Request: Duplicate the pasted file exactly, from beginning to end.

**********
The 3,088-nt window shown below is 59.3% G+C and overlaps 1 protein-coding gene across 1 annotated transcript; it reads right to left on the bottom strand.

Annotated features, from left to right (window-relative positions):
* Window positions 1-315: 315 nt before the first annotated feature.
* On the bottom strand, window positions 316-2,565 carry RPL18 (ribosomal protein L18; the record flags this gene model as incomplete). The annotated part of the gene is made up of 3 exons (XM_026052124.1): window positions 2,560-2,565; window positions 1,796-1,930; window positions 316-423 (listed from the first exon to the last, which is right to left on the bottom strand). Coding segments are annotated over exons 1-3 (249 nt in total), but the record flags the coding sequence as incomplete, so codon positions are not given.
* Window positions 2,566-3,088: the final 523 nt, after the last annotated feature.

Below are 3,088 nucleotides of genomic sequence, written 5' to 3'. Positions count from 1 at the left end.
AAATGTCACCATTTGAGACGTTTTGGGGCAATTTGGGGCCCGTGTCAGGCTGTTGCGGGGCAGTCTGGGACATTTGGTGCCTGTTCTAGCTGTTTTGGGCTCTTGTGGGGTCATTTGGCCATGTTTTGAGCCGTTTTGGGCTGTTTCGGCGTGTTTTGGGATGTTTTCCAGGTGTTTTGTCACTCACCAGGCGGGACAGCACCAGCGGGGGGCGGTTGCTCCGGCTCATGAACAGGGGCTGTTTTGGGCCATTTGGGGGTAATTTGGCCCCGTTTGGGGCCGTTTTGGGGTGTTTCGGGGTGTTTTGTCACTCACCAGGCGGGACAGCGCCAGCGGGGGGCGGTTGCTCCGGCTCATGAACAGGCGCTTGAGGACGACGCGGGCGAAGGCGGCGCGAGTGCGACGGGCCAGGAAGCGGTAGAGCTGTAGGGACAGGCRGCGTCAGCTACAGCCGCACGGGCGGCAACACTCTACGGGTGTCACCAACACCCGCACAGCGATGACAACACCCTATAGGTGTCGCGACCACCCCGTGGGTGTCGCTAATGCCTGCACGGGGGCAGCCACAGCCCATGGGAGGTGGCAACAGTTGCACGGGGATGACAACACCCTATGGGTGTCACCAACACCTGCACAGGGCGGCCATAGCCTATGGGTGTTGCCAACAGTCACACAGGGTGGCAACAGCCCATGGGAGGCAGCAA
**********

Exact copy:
The 3,088-nt window shown below is 59.3% G+C and overlaps 1 protein-coding gene across 1 annotated transcript; it reads right to left on the bottom strand.

Annotated features, from left to right (window-relative positions):
* Window positions 1-315: 315 nt before the first annotated feature.
* On the bottom strand, window positions 316-2,565 carry RPL18 (ribosomal protein L18; the record flags this gene model as incomplete). The annotated part of the gene is made up of 3 exons (XM_026052124.1): window positions 2,560-2,565; window positions 1,796-1,930; window positions 316-423 (listed from the first exon to the last, which is right to left on the bottom strand). Coding segments are annotated over exons 1-3 (249 nt in total), but the record flags the coding sequence as incomplete, so codon positions are not given.
* Window positions 2,566-3,088: the final 523 nt, after the last annotated feature.

Below are 3,088 nucleotides of genomic sequence, written 5' to 3'. Positions count from 1 at the left end.
AAATGTCACCATTTGAGACGTTTTGGGGCAATTTGGGGCCCGTGTCAGGCTGTTGCGGGGCAGTCTGGGACATTTGGTGCCTGTTCTAGCTGTTTTGGGCTCTTGTGGGGTCATTTGGCCATGTTTTGAGCCGTTTTGGGCTGTTTCGGCGTGTTTTGGGATGTTTTCCAGGTGTTTTGTCACTCACCAGGCGGGACAGCACCAGCGGGGGGCGGTTGCTCCGGCTCATGAACAGGGGCTGTTTTGGGCCATTTGGGGGTAATTTGGCCCCGTTTGGGGCCGTTTTGGGGTGTTTCGGGGTGTTTTGTCACTCACCAGGCGGGACAGCGCCAGCGGGGGGCGGTTGCTCCGGCTCATGAACAGGCGCTTGAGGACGACGCGGGCGAAGGCGGCGCGAGTGCGACGGGCCAGGAAGCGGTAGAGCTGTAGGGACAGGCRGCGTCAGCTACAGCCGCACGGGCGGCAACACTCTACGGGTGTCACCAACACCCGCACAGCGATGACAACACCCTATAGGTGTCGCGACCACCCCGTGGGTGTCGCTAATGCCTGCACGGGGGCAGCCACAGCCCATGGGAGGTGGCAACAGTTGCACGGGGATGACAACACCCTATGGGTGTCACCAACACCTGCACAGGGCGGCCATAGCCTATGGGTGTTGCCAACAGTCACACAGGGTGGCAACAGCCCATGGGAGGCAGCAA